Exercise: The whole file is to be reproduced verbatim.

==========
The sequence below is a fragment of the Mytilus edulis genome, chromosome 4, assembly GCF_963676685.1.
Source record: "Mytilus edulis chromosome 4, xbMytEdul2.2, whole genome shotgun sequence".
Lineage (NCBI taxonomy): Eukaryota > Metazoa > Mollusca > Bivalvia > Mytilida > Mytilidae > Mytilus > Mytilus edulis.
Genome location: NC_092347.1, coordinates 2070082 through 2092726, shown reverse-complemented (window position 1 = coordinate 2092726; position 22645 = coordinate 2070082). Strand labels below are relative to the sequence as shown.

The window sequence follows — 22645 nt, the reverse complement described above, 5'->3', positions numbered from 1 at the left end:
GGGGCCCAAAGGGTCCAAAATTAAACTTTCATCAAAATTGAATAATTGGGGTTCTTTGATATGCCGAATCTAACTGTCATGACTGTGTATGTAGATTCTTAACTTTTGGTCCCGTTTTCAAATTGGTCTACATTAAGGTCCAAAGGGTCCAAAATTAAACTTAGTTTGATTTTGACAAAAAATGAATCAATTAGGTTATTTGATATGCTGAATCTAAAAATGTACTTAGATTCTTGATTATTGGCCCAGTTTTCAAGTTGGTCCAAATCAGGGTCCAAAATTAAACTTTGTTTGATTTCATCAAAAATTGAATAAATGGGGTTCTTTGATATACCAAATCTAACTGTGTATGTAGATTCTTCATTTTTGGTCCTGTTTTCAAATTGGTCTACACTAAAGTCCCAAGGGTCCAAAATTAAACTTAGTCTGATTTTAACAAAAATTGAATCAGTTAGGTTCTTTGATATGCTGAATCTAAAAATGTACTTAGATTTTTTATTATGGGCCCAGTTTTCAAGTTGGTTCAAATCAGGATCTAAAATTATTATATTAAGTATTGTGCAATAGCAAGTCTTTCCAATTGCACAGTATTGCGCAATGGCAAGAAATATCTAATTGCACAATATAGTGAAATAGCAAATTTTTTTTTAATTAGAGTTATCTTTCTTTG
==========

The sequence below is a fragment of the Mytilus edulis genome, chromosome 4, assembly GCF_963676685.1.
Source record: "Mytilus edulis chromosome 4, xbMytEdul2.2, whole genome shotgun sequence".
Lineage (NCBI taxonomy): Eukaryota > Metazoa > Mollusca > Bivalvia > Mytilida > Mytilidae > Mytilus > Mytilus edulis.
Genome location: NC_092347.1, coordinates 2070082 through 2092726, shown reverse-complemented (window position 1 = coordinate 2092726; position 22645 = coordinate 2070082). Strand labels below are relative to the sequence as shown.

The window sequence follows — 22645 nt, the reverse complement described above, 5'->3', positions numbered from 1 at the left end:
GGGGCCCAAAGGGTCCAAAATTAAACTTTCATCAAAATTGAATAATTGGGGTTCTTTGATATGCCGAATCTAACTGTCATGACTGTGTATGTAGATTCTTAACTTTTGGTCCCGTTTTCAAATTGGTCTACATTAAGGTCCAAAGGGTCCAAAATTAAACTTAGTTTGATTTTGACAAAAAATGAATCAATTAGGTTATTTGATATGCTGAATCTAAAAATGTACTTAGATTCTTGATTATTGGCCCAGTTTTCAAGTTGGTCCAAATCAGGGTCCAAAATTAAACTTTGTTTGATTTCATCAAAAATTGAATAAATGGGGTTCTTTGATATACCAAATCTAACTGTGTATGTAGATTCTTCATTTTTGGTCCTGTTTTCAAATTGGTCTACACTAAAGTCCCAAGGGTCCAAAATTAAACTTAGTCTGATTTTAACAAAAATTGAATCAGTTAGGTTCTTTGATATGCTGAATCTAAAAATGTACTTAGATTTTTTATTATGGGCCCAGTTTTCAAGTTGGTTCAAATCAGGATCTAAAATTATTATATTAAGTATTGTGCAATAGCAAGTCTTTCCAATTGCACAGTATTGCGCAATGGCAAGAAATATCTAATTGCACAATATAGTGAAATAGCAAATTTTTTTTTAATTAGAGTTATCTTTCTTTG